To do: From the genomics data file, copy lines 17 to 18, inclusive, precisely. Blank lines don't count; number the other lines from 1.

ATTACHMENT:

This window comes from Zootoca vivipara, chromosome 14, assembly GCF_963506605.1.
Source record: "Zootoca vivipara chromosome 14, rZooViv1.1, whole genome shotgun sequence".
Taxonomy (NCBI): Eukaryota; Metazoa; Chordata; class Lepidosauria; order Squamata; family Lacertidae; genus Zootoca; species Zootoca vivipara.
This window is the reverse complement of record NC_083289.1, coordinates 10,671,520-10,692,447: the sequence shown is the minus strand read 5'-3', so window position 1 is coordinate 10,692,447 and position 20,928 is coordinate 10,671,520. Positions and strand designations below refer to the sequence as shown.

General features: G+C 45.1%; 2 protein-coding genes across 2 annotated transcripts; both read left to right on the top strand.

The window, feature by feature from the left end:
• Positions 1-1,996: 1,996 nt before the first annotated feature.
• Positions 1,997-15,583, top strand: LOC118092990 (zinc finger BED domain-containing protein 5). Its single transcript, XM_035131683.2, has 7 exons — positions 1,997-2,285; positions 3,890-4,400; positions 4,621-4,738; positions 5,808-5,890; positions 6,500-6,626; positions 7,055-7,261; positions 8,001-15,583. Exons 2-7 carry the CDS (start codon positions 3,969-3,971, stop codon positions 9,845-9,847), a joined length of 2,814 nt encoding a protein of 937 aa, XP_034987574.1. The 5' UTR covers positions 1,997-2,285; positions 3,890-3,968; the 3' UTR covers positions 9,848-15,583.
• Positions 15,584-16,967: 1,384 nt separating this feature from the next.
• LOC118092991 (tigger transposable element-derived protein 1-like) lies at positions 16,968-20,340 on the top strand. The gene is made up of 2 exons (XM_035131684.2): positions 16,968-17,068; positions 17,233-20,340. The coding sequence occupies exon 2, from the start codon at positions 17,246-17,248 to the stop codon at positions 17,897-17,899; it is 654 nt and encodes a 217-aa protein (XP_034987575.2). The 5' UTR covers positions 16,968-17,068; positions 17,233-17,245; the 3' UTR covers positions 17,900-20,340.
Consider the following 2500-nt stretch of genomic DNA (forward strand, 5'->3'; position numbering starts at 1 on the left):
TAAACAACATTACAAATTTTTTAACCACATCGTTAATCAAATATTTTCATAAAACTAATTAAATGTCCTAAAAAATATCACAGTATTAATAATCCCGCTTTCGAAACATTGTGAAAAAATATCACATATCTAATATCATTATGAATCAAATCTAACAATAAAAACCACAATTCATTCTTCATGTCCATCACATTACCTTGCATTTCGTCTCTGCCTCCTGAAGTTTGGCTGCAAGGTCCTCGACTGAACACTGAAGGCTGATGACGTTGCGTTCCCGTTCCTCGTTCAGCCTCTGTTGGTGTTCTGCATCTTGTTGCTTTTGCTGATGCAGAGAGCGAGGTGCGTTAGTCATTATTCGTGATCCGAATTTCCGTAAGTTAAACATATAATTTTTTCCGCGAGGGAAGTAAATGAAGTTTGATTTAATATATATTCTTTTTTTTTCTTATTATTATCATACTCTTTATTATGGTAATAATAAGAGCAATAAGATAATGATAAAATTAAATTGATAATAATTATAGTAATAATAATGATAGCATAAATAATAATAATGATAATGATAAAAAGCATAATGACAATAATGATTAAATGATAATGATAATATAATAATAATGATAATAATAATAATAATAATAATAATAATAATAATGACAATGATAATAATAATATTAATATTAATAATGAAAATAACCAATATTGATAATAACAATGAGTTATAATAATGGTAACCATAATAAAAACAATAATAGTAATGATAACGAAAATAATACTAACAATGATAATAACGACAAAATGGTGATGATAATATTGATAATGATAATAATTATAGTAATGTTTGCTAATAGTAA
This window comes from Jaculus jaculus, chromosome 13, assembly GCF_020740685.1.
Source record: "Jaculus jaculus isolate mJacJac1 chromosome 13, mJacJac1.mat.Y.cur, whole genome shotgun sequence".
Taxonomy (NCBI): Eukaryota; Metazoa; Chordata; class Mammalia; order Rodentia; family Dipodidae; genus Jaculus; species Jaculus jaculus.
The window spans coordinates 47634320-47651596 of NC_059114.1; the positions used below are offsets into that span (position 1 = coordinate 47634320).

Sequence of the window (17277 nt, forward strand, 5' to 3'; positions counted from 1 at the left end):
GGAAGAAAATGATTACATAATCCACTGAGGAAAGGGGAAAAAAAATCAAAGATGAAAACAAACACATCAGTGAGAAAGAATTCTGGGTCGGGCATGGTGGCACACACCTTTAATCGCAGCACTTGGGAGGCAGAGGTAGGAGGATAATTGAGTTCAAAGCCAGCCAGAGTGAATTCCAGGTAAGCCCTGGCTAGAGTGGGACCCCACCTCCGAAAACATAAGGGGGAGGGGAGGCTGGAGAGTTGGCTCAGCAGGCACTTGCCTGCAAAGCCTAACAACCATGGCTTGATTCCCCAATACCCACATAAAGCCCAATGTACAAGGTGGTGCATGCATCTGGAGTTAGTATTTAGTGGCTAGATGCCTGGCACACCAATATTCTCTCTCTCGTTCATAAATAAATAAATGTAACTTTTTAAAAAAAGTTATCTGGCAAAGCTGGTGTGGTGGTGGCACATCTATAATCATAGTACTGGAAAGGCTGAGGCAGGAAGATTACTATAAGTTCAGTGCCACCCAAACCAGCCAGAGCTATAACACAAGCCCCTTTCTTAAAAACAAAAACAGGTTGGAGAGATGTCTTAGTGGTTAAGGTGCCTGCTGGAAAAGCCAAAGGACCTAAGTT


Sequence of the window (17277 nt, forward strand, 5' to 3'; positions counted from 1 at the left end):
GGAAGAAAATGATTACATAATCCACTGAGGAAAGGGGAAAAAAAATCAAAGATGAAAACAAACACATCAGTGAGAAAGAATTCTGGGTCGGGCATGGTGGCACACACCTTTAATCGCAGCACTTGGGAGGCAGAGGTAGGAGGATAATTGAGTTCAAAGCCAGCCAGAGTGAATTCCAGGTAAGCCCTGGCTAGAGTGGGACCCCACCTCCGAAAACATAAGGGGGAGGGGAGGCTGGAGAGTTGGCTCAGCAGGCACTTGCCTGCAAAGCCTAACAACCATGGCTTGATTCCCCAATACCCACATAAAGCCCAATGTACAAGGTGGTGCATGCATCTGGAGTTAGTATTTAGTGGCTAGATGCCTGGCACACCAATATTCTCTCTCTCGTTCATAAATAAATAAATGTAACTTTTTAAAAAAAGTTATCTGGCAAAGCTGGTGTGGTGGTGGCACATCTATAATCATAGTACTGGAAAGGCTGAGGCAGGAAGATTACTATAAGTTCAGTGCCACCCAAACCAGCCAGAGCTATAACACAAGCCCCTTTCTTAAAAACAAAAACAGGTTGGAGAGATGTCTTAGTGGTTAAGGTGCCTGCTGGAAAAGCCAAAGGACCTAAGTT